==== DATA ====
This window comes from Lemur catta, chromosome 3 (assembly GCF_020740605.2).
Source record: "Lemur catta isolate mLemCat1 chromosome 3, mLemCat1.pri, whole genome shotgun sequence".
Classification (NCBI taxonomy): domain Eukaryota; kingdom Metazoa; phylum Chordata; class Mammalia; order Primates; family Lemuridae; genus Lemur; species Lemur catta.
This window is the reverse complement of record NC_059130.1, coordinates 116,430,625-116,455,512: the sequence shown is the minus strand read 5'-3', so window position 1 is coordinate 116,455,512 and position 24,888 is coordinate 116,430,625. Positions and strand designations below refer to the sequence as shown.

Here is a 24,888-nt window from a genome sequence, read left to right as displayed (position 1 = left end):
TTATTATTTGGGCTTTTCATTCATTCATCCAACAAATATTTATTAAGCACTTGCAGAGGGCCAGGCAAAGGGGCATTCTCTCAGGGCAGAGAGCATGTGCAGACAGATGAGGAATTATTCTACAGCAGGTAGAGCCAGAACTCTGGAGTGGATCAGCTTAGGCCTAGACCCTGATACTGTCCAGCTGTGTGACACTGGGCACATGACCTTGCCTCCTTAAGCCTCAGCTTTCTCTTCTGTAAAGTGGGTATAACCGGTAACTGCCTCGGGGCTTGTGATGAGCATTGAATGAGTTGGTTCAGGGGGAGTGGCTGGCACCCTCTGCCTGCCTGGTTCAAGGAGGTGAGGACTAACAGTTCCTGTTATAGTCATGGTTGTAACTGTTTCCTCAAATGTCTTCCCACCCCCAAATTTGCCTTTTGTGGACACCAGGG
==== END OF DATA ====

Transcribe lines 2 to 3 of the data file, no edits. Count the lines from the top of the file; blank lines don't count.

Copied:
Source record: "Lemur catta isolate mLemCat1 chromosome 3, mLemCat1.pri, whole genome shotgun sequence".
Classification (NCBI taxonomy): domain Eukaryota; kingdom Metazoa; phylum Chordata; class Mammalia; order Primates; family Lemuridae; genus Lemur; species Lemur catta.